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February 1, 2002

4 Min Read
Industry Watch

GE adds LNP to its plastics materials mix 
General Electric Corp. represents a massive amalgamation of businesses that is displayed vividly by the 25 different units listed on the company's website. These businesses range from aircraft engines to the National Broadcasting Co., and mergers and acquisitions continually add to its ranks, but GE Plastics spokesperson Jay Pomeroy says that while the titanic conglomerate is always looking to add new businesses, it does so with a game plan. He says this philosophy is exemplified by its recent acquisition of custom compounder LNP Engineering Plastics from Kawasaki Steel Corp. of Japan. 

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As part of the terms of its acquisition by GE's plastics division, LNP Engineering Plastics' offices in Exton, PA will serve as the new global headquarters for a custom compounding operation with 13 facilities in nine countries. GE folded its custom engineered product unit into the new LNP operation.


"If you look at GE Plastics, or you take a look at GE in general," Pomeroy says, "our company is about growth. We look at ways to grow our business and look at ways to serve our customers better than ever, and [the LNP acquisition] is going to allow us to do both." 

Pomeroy says LNP's extensive work in nylon and crystalline materials complements GE's plastics group, which was devoid of nylon and primarily features amorphous thermoplastics. Per the deal's terms, LNP will retain its name and operate as an individual entity within GE's corporate structure. In addition, GE will fold its custom engineered product unit into LNP, creating a new compounding operation with 13 facilities in nine countries. 

For LNP spokesperson Jaine Lucas, the retention of LNP's name and GE's concession to allow the company relative autonomy signifies the respect GE has for the custom compounder. 

"Clearly GE has acknowledged the equity in the LNP brand," Lucas says, "and that's pretty significant, because we're not a big company, especially compared to [GE]." 

LNP's work is done on an entirely custom basis, which entails heavy interaction and cooperation with customers. This fact wasn't lost on GE and played a role in its decision to acquire the company. 

"[LNP] has a great reputation in the marketplace with its customers and our customers," Pomeroy says, "and they've got great speed-to-market attributes, and great customer service attributes." 

With the influx of GE's capital, Lucas says LNP hopes to further that reputation around the globe. 

"LNP has always been interested in growing globally," Lucas says. "This acquisition is going to immediately strengthen our reach that way." 

Pomeroy says the immediate impact for GE's bottom line and customers will also be tangible. "This is about revenue growth, profit growth, and it's also about adding value to our customers," Pomeroy says.

Hull/Finmac opens Sesame production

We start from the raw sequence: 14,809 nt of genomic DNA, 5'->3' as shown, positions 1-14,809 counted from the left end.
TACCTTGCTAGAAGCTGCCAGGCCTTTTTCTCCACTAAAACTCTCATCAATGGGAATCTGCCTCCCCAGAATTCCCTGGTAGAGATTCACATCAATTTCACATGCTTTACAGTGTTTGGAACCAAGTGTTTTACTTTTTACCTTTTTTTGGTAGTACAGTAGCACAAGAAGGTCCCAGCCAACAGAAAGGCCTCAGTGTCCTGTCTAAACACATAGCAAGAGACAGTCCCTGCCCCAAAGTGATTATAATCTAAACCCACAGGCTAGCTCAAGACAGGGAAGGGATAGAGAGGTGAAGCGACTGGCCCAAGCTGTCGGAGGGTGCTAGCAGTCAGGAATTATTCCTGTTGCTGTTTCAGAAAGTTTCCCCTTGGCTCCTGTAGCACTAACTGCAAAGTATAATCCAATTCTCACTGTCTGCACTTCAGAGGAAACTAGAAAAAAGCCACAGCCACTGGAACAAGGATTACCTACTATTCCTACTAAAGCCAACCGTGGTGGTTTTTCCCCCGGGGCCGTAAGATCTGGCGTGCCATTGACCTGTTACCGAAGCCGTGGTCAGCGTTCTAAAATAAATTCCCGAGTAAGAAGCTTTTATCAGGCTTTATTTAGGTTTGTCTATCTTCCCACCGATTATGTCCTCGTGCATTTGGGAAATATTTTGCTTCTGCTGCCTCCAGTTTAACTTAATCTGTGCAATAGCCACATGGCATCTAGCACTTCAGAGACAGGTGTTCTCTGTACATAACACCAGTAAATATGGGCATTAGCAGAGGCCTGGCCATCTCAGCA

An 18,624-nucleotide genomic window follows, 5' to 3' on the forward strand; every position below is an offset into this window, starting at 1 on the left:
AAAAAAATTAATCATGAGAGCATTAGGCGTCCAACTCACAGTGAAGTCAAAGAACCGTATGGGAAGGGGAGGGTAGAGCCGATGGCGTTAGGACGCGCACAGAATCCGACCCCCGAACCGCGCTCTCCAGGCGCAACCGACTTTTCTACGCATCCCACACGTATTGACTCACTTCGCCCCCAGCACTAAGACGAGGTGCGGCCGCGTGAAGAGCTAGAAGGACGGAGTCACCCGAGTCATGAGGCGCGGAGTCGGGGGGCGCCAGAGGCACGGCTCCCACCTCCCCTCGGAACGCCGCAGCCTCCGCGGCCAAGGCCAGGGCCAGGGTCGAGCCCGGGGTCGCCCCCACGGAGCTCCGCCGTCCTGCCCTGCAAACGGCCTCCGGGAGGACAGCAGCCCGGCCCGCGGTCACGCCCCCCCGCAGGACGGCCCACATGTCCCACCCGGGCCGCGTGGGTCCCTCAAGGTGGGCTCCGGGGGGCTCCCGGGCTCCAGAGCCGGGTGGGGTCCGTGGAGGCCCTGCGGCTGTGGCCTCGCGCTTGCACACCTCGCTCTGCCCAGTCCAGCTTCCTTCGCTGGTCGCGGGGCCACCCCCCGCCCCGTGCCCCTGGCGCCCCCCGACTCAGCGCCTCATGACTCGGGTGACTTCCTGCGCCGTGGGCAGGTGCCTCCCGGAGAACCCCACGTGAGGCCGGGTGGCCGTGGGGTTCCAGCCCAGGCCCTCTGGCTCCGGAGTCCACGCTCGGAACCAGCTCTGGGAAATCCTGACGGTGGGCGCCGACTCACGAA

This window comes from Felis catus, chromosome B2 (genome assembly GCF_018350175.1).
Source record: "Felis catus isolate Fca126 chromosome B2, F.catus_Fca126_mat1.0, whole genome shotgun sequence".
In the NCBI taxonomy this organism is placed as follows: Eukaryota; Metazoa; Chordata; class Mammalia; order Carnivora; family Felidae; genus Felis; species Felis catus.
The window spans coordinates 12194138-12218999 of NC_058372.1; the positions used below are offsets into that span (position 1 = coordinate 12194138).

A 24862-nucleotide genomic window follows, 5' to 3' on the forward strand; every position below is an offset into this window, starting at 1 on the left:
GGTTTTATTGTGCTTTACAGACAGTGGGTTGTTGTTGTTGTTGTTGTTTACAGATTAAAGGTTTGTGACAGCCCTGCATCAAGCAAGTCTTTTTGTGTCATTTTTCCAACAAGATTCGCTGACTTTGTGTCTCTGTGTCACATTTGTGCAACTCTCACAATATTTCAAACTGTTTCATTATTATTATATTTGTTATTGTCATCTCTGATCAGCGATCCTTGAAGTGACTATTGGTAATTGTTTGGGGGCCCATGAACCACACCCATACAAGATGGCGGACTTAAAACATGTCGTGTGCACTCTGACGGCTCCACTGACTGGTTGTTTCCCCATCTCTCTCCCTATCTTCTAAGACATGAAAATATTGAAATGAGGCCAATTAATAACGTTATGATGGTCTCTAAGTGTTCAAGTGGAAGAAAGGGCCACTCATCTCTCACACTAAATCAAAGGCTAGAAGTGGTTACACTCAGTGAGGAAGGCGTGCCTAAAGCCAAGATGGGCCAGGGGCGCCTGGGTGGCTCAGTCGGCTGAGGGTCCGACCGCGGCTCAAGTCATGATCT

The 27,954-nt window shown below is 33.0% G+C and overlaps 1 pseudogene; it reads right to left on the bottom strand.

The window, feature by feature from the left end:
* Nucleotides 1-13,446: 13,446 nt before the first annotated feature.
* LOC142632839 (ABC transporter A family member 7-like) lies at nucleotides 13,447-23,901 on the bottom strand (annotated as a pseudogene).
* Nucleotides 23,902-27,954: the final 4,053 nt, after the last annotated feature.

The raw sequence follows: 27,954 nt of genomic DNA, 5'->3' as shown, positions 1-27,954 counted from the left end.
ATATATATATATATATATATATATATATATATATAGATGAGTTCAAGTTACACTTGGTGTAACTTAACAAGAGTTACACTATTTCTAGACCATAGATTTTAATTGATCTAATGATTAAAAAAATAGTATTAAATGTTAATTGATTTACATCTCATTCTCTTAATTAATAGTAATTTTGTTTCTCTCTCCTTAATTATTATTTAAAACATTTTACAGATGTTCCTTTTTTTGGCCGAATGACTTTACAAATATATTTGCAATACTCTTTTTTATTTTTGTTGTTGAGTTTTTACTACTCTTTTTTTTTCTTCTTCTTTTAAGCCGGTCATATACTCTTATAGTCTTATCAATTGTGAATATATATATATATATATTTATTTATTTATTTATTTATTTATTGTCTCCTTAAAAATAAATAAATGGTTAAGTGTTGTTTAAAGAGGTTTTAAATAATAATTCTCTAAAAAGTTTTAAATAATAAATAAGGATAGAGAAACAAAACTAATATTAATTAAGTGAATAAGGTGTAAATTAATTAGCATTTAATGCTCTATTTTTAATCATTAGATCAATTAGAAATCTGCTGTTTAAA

In the hopes of ramping up production of its nanomolding machines to bring them to a larger market, Murray Inc. has granted Hull/Finmac Inc., a division of Hull Corp., an exclusive license to produce the company's Sesame nanomolding machine. The machine (see "Tiebar-free Hybrid Micromolding Machine," January 1999 IMM, p. 138 for the initial report) was created by Murray to meet the specific process needs of a medical customer's application. But Murray envisioned broader uses for the product, and it sought and was granted a patent for the press. Since the original production for that customer in 1998, however, only three more machines have been created. 

An engineering and design firm specializing in medical devices, Murray realized it needed help to fabricate the Sesame on a larger scale. Enter Hull/Finmac. 

"[Murray] is not really a machinery manufacturer," explains Bob Boland, Hull/Finmac's sales manager, "so they were looking for a niche-oriented machinery manufacturer, and that's what Hull is. [Hull] could market these machines, build these machines, and also have the capability of servicing these machines." 

If ambitious sales forecasts are met, Hull hopes to manufacture 25 total Sesames for all of 2002. Working in conjunction with Murray, Hull will present the Sesame as a fully optimized, turnkey solution to molders. 

"We would take a customer's product and say, 'We'll produce the molding system for you, which would include the press, the mold, and the process,'" Boland says. With the assistance of Murray, Boland says this end-to-end service will also include initial part design. Pricing for the bench-top Sesame nanomolding machine ranges from $55,000 to $65,000, depending on the package chosen; the press is available with an 840-lb or a 3000-lb clamp. 

Short shots
The Society of the Plastics Industry's Committee on Equipment Statistics released Q3 data on machine shipments, which continue to show marked declines from 2000. Shipments for Q3 2001 were down 56 percent in units and 51 percent in dollar value compared to Q3 2000. 

Spirex (Youngstown, OH) and Bimetalix (Sullivan, WI) have merged in a deal that melds complementary capabilities. Spirex already manufactures screws, valves, and other front-end components, and it now adds barrels, Bimetalix's primary product. 

Hunkar Laboratories (Cincinnati, OH) expanded its presence in automated manufacturing and warehouse management with the acquisition of EVItrak Technologies (Norwalk, OH). EVItrak provides data acquisition hardware and software. 

Valeo (Paris, France) sold its Saint Savine molding operation to NEIF Plastics (Paris, France). The Saint Savine plant and its 335 employees will join NEIF's four existing facilities in France. 

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